Five Basic Social Selling Tips

by Gini Arnold

social selling Social selling has definitely taken off in the last year, and many sales reps are beginning to find tangible success directly related to their social sales activities. These success stories are leading companies to mandate social selling as part of their sales force’s daily activities, but oftentimes this mandate comes without much guidance.

rFactr is dedicated to arming sales reps with the basic tactics they need to find success. The tips below are designed to help both the sales rep that is just getting started with social sales and the more seasoned social seller who wants to refresh their strategy.

1. Fish Where The Fish Are

Before jumping into social sales, research which networks your prospects and clients are on. You may have a great Twitter presence, but if all of your prospects are on Xing, then that’s where you want to be.

You should also know which networks are driving the highest participation from your prospects. Check out everything from LinkedIn Groups to industry-relevant hashtags on Twitter to find out where conversations of importance are occurring.

2. Know The Network

Each social network has its own “code of conduct” which dictates everything from how users interact to the language they use to the overall tone of the site. For example, acronyms and shorthand phrases are perfect on Twitter, which only allows users 140 characters per tweet.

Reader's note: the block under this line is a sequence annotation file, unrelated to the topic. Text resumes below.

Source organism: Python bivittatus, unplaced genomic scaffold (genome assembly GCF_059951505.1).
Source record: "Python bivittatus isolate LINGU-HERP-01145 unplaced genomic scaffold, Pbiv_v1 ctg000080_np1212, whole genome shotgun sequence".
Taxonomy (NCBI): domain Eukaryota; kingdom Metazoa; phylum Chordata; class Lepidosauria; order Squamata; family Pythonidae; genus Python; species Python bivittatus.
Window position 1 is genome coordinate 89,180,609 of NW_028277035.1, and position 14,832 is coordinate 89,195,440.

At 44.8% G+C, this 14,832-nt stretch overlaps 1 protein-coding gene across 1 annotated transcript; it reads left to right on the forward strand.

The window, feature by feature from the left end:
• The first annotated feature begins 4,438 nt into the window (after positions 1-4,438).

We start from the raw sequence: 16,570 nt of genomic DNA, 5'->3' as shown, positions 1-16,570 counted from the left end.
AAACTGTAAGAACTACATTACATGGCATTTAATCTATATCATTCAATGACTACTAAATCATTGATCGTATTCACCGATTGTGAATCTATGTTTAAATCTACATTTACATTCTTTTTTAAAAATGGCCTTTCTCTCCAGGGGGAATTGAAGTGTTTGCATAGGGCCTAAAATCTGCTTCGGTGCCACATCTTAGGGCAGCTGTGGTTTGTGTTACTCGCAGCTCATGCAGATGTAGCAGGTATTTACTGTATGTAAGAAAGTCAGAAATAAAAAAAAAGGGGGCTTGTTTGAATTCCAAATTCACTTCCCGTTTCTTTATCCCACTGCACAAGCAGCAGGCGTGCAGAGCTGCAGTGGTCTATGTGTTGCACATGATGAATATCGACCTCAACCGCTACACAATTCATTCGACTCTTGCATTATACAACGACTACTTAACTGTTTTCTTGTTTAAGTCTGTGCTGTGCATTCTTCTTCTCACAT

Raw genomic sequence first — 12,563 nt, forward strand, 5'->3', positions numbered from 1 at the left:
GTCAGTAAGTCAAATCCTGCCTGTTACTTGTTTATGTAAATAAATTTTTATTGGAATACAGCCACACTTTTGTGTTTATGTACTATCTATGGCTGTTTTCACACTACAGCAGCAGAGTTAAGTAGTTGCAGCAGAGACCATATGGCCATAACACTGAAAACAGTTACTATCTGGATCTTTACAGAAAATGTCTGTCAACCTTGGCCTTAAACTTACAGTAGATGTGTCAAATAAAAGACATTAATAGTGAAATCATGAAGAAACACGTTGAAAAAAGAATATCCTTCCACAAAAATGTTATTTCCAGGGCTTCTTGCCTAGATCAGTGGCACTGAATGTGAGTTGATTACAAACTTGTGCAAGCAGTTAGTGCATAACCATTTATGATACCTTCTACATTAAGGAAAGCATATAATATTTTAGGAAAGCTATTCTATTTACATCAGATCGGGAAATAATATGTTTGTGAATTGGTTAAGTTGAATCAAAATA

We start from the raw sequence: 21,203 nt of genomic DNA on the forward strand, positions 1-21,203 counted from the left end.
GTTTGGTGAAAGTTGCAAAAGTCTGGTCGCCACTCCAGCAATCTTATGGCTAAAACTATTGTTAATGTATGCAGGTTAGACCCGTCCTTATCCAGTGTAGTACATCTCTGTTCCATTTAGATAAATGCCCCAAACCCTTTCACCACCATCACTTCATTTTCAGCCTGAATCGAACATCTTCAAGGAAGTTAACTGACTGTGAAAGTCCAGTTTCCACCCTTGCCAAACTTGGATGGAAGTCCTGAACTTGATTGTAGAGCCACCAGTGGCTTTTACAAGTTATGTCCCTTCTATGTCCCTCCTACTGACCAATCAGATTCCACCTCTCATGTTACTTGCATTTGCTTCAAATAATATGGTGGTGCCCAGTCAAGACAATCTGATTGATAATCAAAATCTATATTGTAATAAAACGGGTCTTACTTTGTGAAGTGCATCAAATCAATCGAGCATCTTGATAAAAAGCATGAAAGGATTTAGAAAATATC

There are also a number of network-specific actions and language markers that you’ll want to understand, such as mentions, hashtags, likes, and favorites, before you dive into engaging with prospects.

3. Focus On Making Quality Connections

While a large network is something to strive for, social sellers should focus on growing a valuable network filled with prospects, clients, and industry thought leaders. These types of connections are better suited for helping sellers reach their goals.

4. Value Participation Over Promotion

Instead of flooding their social networks with shameless promotions, social sellers should instead be focused on sharing content of value to their prospects. This is not to say that there isn’t a place for promotion, but it should be done subtly and at a lower frequency.

5. Leverage Engagement Opportunities

One of the greatest things about social media is that it offers sellers a way of communicating and interacting with their prospects in real time. Social sellers can take advantage of this opportunity by engaging with users that comment on or interact with their content and by forming and sharing an opinion with content shared by others. This type of one-on-one engagement offers the sales rep a perfect forum for starting a conversation with an engaged prospect and increases the chances of setting an appointment.

GiniGini Arnold is a digital and social strategist in Charlotte, NC. She has a strong background in developing and implementing social media strategies for companies in a variety of industries. Her true passion is providing companies with successful social media strategies and campaigns based on data analysis and a mutual understanding of their goals.

This post appeared originally on the rFactr blog; this slightly modified version is used here with permission. Join rFactr at the Sales 2.0 Conference in San Francisco on May 5-6

[Image: Flickr / mkhmarketing / CC by]

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